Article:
Britans Policy of Salutary Neglect

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America was Britain's colony and obviously Britain had control of its colonies

affairs. But Britain did not enforce its power until the colonies began to become stronger.

Britain's policy of salutary neglect prior to 1750 highly influenced the development of

society in America.

The American colonies were not intended to have legislative bodies since

parliament was the legislative body for the entire British Empire. But due to the great

distances between Britain and its colonies, immediate law decisions were not possible.

Hence the colonies developed legislatures for day to day procedures, such as the Virginia

House of Burgess that became the symbol of representative governments. This is why

when the British imposed heavy laws and taxes the colonist cried out "no taxation

without representation". The colonies learned they could govern themselves without

British interference developed the idea of representative government in society.

Until 1763 the various Navigation Laws, involving commerce, imposed no burden

on the colonies, and were loosely enforced. They had open trade with Spain. They also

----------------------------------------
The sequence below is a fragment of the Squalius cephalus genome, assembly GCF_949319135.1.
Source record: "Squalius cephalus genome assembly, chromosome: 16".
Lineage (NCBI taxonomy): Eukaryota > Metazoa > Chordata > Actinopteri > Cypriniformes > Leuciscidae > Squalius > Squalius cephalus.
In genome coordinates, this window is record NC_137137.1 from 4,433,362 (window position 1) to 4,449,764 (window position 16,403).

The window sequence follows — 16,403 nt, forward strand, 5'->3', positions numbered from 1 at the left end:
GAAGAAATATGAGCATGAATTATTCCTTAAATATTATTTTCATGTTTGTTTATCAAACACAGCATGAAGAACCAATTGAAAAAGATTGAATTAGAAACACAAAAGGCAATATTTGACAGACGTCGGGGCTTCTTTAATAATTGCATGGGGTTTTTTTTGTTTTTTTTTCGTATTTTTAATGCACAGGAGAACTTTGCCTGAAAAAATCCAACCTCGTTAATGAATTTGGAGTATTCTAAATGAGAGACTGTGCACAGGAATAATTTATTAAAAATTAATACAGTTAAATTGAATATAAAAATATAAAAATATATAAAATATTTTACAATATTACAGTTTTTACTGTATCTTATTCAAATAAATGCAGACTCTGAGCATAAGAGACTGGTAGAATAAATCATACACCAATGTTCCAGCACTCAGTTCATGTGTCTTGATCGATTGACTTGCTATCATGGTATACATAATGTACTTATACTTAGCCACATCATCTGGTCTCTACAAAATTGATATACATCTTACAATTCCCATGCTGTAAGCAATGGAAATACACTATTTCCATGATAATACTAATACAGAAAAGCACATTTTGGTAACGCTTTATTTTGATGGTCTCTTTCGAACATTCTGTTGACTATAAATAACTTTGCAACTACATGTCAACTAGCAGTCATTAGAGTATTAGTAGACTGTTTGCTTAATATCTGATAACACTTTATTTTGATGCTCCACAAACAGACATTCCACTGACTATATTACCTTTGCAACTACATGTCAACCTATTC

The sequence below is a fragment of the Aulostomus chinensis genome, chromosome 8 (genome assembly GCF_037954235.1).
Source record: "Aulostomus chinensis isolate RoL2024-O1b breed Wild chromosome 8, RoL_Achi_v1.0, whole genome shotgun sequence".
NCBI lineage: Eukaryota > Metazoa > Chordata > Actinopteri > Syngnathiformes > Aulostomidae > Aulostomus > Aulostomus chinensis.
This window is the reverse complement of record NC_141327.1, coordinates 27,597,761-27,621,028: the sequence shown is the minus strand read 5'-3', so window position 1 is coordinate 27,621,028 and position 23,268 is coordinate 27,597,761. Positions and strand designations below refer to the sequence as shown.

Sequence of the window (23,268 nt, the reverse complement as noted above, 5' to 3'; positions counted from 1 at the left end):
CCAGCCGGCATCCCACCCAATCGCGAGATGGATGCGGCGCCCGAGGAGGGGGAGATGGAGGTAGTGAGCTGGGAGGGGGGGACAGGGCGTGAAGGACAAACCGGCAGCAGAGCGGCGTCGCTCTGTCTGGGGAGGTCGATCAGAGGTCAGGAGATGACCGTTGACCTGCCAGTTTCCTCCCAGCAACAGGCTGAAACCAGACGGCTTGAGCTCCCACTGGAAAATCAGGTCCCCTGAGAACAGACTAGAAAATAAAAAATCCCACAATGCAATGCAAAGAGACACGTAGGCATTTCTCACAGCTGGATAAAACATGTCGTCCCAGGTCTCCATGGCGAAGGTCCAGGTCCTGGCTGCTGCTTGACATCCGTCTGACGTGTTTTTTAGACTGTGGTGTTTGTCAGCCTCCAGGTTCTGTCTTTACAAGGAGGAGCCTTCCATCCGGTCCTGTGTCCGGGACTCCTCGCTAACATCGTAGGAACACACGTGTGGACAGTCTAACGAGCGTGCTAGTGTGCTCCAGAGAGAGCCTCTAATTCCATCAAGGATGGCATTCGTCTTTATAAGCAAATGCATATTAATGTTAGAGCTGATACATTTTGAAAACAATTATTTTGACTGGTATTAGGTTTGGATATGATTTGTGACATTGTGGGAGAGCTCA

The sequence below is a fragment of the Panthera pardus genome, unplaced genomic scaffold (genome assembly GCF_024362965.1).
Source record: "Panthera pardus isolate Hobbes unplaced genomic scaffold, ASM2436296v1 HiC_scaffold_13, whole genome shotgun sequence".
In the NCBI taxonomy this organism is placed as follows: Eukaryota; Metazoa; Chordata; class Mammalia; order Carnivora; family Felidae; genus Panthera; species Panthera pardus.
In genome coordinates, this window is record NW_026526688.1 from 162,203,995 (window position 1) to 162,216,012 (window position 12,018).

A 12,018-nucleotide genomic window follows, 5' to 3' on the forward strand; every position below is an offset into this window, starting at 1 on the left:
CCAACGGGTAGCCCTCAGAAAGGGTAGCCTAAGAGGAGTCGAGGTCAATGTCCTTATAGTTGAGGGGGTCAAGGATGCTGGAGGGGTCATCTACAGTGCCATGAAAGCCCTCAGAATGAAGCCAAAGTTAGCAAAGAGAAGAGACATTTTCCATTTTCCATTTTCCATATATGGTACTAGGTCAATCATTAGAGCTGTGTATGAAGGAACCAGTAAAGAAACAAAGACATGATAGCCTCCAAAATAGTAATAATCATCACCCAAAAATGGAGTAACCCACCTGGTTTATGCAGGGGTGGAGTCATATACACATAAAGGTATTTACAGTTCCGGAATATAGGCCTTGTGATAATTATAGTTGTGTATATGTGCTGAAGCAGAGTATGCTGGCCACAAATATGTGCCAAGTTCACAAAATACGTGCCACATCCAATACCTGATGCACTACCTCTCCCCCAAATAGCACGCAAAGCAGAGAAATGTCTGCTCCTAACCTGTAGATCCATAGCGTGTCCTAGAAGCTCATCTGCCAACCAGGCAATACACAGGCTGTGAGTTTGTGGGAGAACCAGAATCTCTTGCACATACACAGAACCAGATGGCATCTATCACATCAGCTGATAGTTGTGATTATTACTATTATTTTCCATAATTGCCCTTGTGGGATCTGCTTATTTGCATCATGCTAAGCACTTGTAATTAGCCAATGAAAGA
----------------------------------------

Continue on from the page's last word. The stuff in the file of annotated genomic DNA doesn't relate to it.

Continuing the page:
had the triangular trade going between the Caribbean sugar island, with the Spanish and

Portuguese and then to London then back to America to sell industrial goods for a heavy

profit. The laws were not enforced because the British mercantilist class gained profit as

well. This allowed the colonies to develop trade routes and agreements that would later

influence them.

The Anglican religion was not enforced in the colonies whatsoever prior to

1750. Most of the British colonies were settled for purposes of religious freedom. The

Puritans who were reformist, who actually wanted to purify the Anglican Church, were

the major denomination in New England. Quakers were prominent in Pennsylvania and

the Catholics in Maryland .The Anglican Church...
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